June 3, 2013
By Oren M. Levin-Waldman
The official unemployment rate is still around 7.5 percent, although the actual jobless rate (those who simply gave up and dropped out of the job market is considerably higher. It is curious that as the official rate has fallen, we hear less about the need for policy to address the slow economy. And yet, one problem that appears to persist is that of long-term unemployment. There are a couple schools of thought as to the source of long-term unemployment.
The neoclassical school holds long-term unemployment to be a function of wage rigidity. If only government policy supporting collective bargaining and minimum wages didn’t prevent workers from lowering their wage demands until the point that their labor services are consumed. Add to this, Unemployment Insurance (UI) only prolongs unemployment because it raises workers’ reservation wages. Or so this is the argument for why we have unemployment. We have long-term unemployment because structural changes in the economy have meant that jobs that disappeared are never going to come back. Another school of thought holds that while it is true these jobs most likely will not come back, the underlying problem is still insufficient demand for goods and services. This would imply that the problem s basically cyclical.
To date the public policy approach has been for the Fed to tinker with interest rates in the hope of stimulating investment. In fact, with quantitative easing interest rates are practically at zero. And yet, the recovery has nonetheless been slow. Democrats still call for investments into the economy while Republicans call for tax credits — especially to business. Both investment and credits can be said to fall into the broad category of fiscal policy. At a certain level, however, we need a mixture of both fiscal and monetary policy. Both are important stabilizers. Missing from this mix is what Sidney Weintraub almost four decades ago referred to as “incomes policy” or simply wage policy.
Conservative economists like Milton Friedman thought that incomes policy would serve as a means of maintaining wage restraint. While advocating roughly a three percent steady growth in the money supply to maintain stability, he was also assumed that money wages would be accommodated. In short, wages would increase to match productivity. Weintraub sought to go further with the argument that incomes policy was really the missing stabilizer and that proponents of both fiscal and monetary policy should actually welcome incomes policy as a supplement to their proposals.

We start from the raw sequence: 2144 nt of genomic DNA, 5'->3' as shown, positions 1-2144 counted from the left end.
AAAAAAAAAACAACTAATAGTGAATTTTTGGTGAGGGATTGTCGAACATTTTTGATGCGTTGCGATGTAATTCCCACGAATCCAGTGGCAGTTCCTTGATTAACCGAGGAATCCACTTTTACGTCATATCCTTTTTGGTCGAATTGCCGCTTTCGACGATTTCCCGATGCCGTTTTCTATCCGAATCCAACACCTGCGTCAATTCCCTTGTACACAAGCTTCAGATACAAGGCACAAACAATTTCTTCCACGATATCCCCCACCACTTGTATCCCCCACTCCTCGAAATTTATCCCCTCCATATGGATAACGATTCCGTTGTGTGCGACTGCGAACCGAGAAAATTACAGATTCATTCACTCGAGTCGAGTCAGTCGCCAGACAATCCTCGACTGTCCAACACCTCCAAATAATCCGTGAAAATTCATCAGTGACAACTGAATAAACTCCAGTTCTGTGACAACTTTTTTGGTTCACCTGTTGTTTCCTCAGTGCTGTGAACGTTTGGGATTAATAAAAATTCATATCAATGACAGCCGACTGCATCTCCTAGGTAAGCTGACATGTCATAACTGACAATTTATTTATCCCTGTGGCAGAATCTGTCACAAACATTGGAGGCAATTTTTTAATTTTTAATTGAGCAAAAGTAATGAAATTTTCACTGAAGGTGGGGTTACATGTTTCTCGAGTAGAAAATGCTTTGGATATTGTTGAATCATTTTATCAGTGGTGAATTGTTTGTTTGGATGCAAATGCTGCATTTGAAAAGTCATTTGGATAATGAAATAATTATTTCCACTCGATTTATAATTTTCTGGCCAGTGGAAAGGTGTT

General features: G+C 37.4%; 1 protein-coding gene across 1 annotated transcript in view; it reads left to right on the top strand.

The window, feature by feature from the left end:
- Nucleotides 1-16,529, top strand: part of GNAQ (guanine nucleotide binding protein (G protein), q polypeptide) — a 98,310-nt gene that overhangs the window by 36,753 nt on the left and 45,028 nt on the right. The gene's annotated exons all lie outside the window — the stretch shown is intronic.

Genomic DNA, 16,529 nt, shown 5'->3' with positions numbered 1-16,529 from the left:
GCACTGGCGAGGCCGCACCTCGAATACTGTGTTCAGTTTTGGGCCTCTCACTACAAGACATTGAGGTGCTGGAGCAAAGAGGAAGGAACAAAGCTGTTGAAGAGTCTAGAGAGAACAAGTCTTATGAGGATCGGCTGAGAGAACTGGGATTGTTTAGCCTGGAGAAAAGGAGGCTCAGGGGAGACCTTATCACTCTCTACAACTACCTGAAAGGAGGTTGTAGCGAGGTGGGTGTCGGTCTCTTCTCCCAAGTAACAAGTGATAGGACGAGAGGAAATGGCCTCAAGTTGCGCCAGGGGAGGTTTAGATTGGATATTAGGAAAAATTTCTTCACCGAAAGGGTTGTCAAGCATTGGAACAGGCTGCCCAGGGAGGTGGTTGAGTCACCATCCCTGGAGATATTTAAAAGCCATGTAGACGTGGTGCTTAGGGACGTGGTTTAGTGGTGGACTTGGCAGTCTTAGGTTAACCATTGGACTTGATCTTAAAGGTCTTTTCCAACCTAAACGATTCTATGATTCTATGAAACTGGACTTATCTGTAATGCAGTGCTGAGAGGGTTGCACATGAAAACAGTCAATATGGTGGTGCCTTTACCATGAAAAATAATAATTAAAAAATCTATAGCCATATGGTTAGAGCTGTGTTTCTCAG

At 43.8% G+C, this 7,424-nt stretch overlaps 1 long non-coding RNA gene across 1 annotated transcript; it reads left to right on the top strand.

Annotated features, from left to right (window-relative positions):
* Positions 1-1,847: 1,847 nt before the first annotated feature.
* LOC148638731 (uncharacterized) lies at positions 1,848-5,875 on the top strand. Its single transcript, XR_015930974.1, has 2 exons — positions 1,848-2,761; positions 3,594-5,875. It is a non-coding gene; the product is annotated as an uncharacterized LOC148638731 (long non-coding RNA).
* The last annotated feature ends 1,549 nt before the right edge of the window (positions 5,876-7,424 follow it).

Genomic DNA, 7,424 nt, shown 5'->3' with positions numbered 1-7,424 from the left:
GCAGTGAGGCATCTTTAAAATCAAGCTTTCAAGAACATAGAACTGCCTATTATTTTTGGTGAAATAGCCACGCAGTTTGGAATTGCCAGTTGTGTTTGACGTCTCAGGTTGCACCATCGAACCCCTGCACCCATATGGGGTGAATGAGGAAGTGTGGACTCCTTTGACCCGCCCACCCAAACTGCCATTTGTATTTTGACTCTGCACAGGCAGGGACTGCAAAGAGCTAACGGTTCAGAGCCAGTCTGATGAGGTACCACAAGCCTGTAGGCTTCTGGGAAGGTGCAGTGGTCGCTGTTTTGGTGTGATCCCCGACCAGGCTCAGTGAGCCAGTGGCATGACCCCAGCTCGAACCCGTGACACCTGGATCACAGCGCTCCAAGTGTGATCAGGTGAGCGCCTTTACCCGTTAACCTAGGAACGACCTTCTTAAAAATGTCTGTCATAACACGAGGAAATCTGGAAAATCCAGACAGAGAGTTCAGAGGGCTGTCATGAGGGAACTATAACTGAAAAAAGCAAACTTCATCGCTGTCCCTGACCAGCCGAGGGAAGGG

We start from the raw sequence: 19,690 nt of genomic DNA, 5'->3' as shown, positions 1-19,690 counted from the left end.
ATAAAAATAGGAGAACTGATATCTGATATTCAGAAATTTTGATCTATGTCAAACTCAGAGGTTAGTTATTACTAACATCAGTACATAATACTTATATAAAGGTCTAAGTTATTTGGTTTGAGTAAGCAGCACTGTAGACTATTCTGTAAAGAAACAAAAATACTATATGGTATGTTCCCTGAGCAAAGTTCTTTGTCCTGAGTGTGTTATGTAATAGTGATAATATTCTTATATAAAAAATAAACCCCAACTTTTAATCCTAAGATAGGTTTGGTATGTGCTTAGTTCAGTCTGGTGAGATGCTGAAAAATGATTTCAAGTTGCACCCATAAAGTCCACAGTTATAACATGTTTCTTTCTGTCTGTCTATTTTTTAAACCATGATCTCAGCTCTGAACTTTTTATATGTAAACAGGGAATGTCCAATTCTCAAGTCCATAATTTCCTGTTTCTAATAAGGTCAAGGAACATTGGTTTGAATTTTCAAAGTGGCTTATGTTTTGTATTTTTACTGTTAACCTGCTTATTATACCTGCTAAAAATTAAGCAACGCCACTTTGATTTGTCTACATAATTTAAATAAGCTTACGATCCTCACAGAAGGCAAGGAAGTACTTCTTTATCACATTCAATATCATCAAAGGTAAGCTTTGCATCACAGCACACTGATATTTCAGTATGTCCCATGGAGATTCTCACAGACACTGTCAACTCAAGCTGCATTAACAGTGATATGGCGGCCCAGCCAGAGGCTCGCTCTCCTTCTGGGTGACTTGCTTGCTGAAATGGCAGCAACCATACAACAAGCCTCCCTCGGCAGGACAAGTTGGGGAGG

Although the term incomes policy was often used as a euphemism for wage and salary restraints, perhaps on the assumption that our economic problems were due to wage rigidity, an incomes policy should be viewed as an essential ingredient in shoring up the middle class and maintaining economic security through its potential to arrest wage stagnation. The reasoning is actually quite simple. Fiscal policy involves huge expenditures of public monies which, if not properly targeted, will not necessarily have the desired effects. Sure, various interests will benefit from grants and contracts. Moreover, because fiscal policy, especially in the form of increased spending, it would necessitate a new tax structure to pay for it. Monetary policy, because it affects the money supply may achieve more because any would-be entrepreneur can take advantage of easier money to invest and create jobs. But monetary policy, at least as it is executed by the Fed comes with a huge cost. Statutorily, the Fed serves the banking interest and its primary responsibility is to ultimately ensure the solvency of banks. As inflation rises, the Fed typically applies the breaks with higher interest rates and reserve requirements, and the inevitable result is unemployment. Inflation would surely arise from greater government expenditure as more workers would seek an increase in their wages to pay the greater tax.
Weintraub was only too quick to point out the immorality of economists applying the breaks to control for inflation, as they themselves were unlikely to lose their jobs. Therefore, Weintraub was suggesting that if wages could be governed directly, price stability would avert economic damage occasioned by conventional stabilization instruments.
We can actually define wage policy more broadly to include a set of labor market institutions — unions, minimum wages, living wage ordinances, or the types of centralized wage setting institutions found in Europe — for the purpose of bolstering wages. Wage policy is important because without it the erosion in the value of workers’ wages means that they are unable to continue demanding goods and services. Without a wage policy that would have the macroeconomic benefits of allowing workers to maintain their purchasing power, traditional fiscal and monetary policy as tools for job creation are only bound to fail. If workers do not have the wherewithal to demand goods and services, it does not matter how low interest rates fall or how flexible workers are in their wage demands. At the end of the day, the issue is aggregate demand for goods and services. An economy, after all, needs to be built from the bottom-up; not the top-down. In the end, this might be the best solution for the long-term unemployed.